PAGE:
Investors made a total return of almost 9 per cent with dividends included, easily beating cash.
However, The Share Centre’s list of the year’s top 10 most popular stocks across all UK markets contains as many losers as winners, with the best soaring 145 per cent and the worst crashing 95 per cent.
Investment research analyst Helal Miah says investors have been buying troubled firms after profit warnings or dividend fears, but these gambles do not always pay off.
1. Lloyds Banking Group
Lloyds is the UK’s favourite stock, but 2017 has been a roller-coaster ride as the bank set aside another £1billion for PPI mis-selling charges then posted a 150 per cent rise in profits shortly after. “With the Government selling off remaining shares and the dividend increasing, it is no surprise to see Lloyds in the top spot,” Miah says.
Share price: up 3 per cent.
2. UK Oil & Gas Investments
Investors have piled into this small British-based oil explorer hoping its fracking operations will generate the same buzz as in the US. Miah says: “Its volatile nature appeals to those higher-risk investors chasing a quick win.”
Share price: up 145 per cent.
Pharmaceutical giant GlaxoSmithKline is a core portfolio holding for many thanks to its dividend yield, currently 6.13 per cent. A price dip in October drew in bargain hunters, but recovery could be some way off.
Share price: down 15 per cent.
4. BT Group
Private investors poured into BT Group after its shares plunged on a shock profit warning in January. BT has been a poor call since then, although it does yield 5.60 per cent.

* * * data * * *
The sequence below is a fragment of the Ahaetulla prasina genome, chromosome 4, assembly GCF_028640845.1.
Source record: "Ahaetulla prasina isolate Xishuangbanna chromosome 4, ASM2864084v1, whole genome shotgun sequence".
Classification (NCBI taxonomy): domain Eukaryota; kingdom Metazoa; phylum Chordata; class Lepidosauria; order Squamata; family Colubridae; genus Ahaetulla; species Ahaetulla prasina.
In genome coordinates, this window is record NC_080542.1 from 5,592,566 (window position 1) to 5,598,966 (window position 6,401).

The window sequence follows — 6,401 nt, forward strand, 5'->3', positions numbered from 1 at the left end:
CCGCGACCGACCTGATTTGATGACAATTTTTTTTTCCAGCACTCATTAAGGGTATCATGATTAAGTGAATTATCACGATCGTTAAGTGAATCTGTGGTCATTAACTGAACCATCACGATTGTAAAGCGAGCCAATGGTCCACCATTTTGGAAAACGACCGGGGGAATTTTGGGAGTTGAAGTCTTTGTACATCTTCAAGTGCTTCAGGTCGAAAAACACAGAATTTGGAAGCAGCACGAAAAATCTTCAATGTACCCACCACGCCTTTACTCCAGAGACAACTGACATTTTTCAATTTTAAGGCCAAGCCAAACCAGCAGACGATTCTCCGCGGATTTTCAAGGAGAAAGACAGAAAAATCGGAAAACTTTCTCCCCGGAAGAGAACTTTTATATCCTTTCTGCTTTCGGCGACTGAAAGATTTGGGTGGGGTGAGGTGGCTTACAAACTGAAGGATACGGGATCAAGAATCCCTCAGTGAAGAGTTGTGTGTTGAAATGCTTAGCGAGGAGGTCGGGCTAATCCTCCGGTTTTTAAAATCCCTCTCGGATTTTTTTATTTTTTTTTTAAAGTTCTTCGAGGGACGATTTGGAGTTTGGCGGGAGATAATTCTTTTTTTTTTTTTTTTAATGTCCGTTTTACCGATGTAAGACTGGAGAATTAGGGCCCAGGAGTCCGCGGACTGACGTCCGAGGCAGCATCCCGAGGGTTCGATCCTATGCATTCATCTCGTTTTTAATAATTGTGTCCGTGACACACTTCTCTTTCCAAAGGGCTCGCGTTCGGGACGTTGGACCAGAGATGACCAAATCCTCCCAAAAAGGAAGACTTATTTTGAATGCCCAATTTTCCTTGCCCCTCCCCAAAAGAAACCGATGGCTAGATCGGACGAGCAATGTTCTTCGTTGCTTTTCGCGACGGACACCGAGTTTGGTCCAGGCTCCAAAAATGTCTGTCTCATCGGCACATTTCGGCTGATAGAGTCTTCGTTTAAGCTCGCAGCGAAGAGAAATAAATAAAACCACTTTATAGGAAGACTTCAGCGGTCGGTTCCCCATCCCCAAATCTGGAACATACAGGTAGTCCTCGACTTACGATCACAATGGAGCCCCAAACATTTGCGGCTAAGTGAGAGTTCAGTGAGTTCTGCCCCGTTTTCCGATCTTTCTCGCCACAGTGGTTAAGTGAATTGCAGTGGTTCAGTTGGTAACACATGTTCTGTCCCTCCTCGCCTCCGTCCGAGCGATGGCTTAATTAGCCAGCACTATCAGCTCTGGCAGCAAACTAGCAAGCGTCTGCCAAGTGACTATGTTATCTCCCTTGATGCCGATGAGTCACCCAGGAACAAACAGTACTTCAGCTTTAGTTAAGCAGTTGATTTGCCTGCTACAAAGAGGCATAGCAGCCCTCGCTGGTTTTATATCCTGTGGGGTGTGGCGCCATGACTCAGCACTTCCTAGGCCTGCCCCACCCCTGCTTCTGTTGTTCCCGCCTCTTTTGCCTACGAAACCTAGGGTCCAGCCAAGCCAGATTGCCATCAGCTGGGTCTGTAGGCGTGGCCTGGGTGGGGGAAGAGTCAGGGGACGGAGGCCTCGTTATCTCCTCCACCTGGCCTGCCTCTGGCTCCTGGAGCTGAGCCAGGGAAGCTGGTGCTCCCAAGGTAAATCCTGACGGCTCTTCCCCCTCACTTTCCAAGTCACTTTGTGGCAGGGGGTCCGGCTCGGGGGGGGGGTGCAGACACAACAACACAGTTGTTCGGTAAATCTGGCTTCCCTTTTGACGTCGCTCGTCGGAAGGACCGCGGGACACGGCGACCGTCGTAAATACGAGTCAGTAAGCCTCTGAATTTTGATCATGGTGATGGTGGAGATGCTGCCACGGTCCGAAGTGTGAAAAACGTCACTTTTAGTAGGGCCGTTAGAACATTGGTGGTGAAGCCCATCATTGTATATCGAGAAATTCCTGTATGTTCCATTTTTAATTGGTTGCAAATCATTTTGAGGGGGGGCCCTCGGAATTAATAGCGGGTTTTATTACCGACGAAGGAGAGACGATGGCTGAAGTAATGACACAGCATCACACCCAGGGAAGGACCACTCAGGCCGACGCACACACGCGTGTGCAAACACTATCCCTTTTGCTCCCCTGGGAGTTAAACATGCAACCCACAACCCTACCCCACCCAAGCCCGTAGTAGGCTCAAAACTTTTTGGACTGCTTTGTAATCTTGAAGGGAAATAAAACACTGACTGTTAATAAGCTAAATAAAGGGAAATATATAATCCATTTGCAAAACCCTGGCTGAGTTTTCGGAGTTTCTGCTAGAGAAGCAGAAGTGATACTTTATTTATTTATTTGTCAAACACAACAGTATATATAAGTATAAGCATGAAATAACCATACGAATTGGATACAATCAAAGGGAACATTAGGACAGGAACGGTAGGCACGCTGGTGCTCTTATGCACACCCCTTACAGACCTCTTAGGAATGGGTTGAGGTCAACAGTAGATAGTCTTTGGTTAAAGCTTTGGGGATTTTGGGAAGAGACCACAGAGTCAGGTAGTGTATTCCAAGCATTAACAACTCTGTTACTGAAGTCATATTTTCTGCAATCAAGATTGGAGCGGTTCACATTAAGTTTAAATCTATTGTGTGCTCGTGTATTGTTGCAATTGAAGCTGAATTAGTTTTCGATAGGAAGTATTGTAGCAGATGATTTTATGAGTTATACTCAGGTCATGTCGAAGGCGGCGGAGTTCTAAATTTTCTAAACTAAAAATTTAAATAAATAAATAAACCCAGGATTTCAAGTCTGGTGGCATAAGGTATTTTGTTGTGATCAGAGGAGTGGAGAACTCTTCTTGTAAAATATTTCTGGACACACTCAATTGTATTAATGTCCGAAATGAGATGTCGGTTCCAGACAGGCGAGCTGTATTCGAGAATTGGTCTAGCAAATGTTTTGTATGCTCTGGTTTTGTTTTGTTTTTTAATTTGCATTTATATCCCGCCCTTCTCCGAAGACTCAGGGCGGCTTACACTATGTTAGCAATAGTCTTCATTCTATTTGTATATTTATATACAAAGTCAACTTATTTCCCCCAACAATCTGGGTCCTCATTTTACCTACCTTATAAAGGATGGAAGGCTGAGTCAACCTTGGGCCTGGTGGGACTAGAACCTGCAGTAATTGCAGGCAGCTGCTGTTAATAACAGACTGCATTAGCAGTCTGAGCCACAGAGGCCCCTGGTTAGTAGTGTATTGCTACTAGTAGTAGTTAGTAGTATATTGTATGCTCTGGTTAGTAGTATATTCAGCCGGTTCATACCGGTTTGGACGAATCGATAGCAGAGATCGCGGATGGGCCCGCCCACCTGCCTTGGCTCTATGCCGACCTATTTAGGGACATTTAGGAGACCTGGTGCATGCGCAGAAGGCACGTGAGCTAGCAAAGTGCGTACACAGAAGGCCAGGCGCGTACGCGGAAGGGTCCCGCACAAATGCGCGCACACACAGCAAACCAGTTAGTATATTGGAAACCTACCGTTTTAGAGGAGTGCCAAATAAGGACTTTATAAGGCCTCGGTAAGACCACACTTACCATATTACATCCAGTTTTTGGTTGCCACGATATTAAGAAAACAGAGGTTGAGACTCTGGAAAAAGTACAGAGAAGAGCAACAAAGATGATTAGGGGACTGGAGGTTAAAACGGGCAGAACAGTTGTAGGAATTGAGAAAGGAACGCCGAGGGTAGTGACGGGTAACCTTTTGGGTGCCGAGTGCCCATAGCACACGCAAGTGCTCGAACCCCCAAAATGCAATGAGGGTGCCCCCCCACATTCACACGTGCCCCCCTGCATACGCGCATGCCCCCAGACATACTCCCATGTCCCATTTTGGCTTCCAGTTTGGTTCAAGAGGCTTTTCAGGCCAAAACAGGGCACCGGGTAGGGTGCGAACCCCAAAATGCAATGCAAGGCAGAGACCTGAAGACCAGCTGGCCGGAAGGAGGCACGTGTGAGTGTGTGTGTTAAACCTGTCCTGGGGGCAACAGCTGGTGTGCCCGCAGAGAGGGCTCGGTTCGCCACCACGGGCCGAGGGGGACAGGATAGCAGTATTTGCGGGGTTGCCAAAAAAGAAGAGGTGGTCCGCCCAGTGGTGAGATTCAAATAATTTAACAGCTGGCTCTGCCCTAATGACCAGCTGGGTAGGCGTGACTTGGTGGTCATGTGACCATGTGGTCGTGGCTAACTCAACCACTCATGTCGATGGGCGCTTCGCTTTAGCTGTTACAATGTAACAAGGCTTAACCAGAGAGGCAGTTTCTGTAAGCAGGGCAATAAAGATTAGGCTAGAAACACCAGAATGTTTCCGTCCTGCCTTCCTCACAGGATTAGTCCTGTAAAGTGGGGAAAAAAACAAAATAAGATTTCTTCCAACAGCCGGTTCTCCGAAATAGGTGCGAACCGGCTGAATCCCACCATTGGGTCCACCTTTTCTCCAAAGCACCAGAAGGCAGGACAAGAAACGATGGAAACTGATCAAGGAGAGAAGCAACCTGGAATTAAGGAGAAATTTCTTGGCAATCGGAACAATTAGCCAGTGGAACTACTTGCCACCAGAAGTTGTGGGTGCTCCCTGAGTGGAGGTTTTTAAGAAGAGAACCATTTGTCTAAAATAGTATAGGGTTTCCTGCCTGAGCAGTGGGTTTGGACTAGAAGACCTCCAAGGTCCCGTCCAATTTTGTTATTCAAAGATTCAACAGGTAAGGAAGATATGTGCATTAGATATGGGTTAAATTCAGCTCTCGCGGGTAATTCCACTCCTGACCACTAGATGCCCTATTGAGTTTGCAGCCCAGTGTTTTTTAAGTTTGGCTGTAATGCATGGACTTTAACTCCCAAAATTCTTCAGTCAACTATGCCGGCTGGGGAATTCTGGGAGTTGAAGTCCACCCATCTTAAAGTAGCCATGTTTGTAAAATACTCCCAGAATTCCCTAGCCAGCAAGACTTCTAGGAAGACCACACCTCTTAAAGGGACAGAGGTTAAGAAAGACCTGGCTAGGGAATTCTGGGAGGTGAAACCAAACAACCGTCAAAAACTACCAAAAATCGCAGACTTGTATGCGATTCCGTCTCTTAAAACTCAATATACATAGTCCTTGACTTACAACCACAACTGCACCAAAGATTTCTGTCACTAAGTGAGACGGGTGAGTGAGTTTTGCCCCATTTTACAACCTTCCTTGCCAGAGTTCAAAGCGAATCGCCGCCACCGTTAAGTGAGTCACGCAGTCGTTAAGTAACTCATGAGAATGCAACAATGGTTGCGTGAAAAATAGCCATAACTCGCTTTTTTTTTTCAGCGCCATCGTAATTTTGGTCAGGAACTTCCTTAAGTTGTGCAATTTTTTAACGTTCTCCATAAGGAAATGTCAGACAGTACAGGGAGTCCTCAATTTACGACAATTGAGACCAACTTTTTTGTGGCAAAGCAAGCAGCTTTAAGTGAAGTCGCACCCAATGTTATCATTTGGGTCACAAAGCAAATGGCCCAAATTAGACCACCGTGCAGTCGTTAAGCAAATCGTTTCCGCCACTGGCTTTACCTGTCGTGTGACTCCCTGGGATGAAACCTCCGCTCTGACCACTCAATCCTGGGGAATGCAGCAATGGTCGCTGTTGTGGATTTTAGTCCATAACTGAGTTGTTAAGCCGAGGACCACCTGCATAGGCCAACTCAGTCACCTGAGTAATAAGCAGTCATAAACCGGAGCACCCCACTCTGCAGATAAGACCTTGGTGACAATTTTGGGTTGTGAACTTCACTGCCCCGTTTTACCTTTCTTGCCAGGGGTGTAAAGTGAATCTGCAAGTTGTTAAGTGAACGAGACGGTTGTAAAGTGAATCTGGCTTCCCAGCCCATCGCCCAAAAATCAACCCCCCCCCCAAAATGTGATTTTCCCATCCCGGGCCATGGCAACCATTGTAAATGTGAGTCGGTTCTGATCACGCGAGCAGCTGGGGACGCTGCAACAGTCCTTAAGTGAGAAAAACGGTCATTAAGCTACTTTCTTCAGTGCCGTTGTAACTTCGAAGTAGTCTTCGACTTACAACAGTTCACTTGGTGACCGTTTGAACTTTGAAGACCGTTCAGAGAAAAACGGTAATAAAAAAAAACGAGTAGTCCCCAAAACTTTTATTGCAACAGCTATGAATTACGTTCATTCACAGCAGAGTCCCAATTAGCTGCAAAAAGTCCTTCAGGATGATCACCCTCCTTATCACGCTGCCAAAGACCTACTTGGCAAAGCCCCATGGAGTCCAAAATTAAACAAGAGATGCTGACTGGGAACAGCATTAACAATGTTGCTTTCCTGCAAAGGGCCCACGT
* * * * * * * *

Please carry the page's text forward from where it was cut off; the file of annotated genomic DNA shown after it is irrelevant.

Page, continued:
Share price: down 23 per cent.
5. Sirius Minerals
Sirius Minerals is mining potash fertiliser under the North York Moors and could be a global export giant, but with no revenues until 2022, it is only for high-risk investors.
Share price: up 25 per cent.
Oil giant BP is still a favourite among investors seeking income and growth and currently yields 6 per cent. Miah says: “BP has recovered lately as the price of crude hits a two-year high.”
Share price: up 5 per cent.
7. National Grid
Utility giant National Grid runs the gas and electricity transmission system in England and Wales, and has operations in the US. Investors buy it for a solid income stream with the stock currently yielding 5.56 per cent.
Share price: down 6 per cent.
8. Vodafone Group
Mobile telecommunications giant Vodafone has a wide global reach and rewards loyal investors with a generous dividend yield of 5.65 per cent.
Share price: up 16 per cent.
9. Royal Dutch Shell
The Anglo-Dutch oil major Shell is also popular among income seekers, despite recent oil price volatility and yields a generous 5.89 per cent.
Share price: up 9 per cent.
Support services business Carillion’s share price crashed in July after it issued a profit warning and suspended its dividend.
Investors who rushed to catch this “falling knife” stock were hurt as the news went from bad to worse.
Share price: down 95 per cent.